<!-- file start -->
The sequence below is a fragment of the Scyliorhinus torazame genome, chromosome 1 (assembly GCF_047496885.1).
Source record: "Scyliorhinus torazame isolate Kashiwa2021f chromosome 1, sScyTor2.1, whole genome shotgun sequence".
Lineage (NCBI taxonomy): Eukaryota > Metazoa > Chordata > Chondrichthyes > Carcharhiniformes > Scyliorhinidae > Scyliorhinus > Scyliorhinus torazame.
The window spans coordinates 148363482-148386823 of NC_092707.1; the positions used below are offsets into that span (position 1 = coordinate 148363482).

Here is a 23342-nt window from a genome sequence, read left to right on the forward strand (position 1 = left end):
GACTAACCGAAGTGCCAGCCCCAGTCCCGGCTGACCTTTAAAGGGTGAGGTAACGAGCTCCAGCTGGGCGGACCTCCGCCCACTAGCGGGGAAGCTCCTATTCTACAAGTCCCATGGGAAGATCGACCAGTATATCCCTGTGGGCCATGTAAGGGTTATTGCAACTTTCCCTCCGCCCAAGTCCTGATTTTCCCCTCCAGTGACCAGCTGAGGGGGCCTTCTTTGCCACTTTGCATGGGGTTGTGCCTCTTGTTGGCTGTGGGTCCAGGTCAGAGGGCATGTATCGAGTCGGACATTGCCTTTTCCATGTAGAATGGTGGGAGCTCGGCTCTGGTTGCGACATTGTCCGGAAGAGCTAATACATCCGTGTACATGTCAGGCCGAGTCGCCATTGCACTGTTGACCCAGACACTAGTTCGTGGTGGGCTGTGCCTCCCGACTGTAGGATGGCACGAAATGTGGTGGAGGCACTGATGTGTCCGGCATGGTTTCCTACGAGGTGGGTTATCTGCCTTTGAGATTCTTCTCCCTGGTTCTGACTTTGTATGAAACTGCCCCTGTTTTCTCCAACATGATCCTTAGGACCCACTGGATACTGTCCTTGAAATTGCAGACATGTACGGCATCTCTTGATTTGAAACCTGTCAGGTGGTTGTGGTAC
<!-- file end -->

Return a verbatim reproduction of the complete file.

The sequence below is a fragment of the Scyliorhinus torazame genome, chromosome 1 (assembly GCF_047496885.1).
Source record: "Scyliorhinus torazame isolate Kashiwa2021f chromosome 1, sScyTor2.1, whole genome shotgun sequence".
Lineage (NCBI taxonomy): Eukaryota > Metazoa > Chordata > Chondrichthyes > Carcharhiniformes > Scyliorhinidae > Scyliorhinus > Scyliorhinus torazame.
The window spans coordinates 148363482-148386823 of NC_092707.1; the positions used below are offsets into that span (position 1 = coordinate 148363482).

Here is a 23342-nt window from a genome sequence, read left to right on the forward strand (position 1 = left end):
GACTAACCGAAGTGCCAGCCCCAGTCCCGGCTGACCTTTAAAGGGTGAGGTAACGAGCTCCAGCTGGGCGGACCTCCGCCCACTAGCGGGGAAGCTCCTATTCTACAAGTCCCATGGGAAGATCGACCAGTATATCCCTGTGGGCCATGTAAGGGTTATTGCAACTTTCCCTCCGCCCAAGTCCTGATTTTCCCCTCCAGTGACCAGCTGAGGGGGCCTTCTTTGCCACTTTGCATGGGGTTGTGCCTCTTGTTGGCTGTGGGTCCAGGTCAGAGGGCATGTATCGAGTCGGACATTGCCTTTTCCATGTAGAATGGTGGGAGCTCGGCTCTGGTTGCGACATTGTCCGGAAGAGCTAATACATCCGTGTACATGTCAGGCCGAGTCGCCATTGCACTGTTGACCCAGACACTAGTTCGTGGTGGGCTGTGCCTCCCGACTGTAGGATGGCACGAAATGTGGTGGAGGCACTGATGTGTCCGGCATGGTTTCCTACGAGGTGGGTTATCTGCCTTTGAGATTCTTCTCCCTGGTTCTGACTTTGTATGAAACTGCCCCTGTTTTCTCCAACATGATCCTTAGGACCCACTGGATACTGTCCTTGAAATTGCAGACATGTACGGCATCTCTTGATTTGAAACCTGTCAGGTGGTTGTGGTAC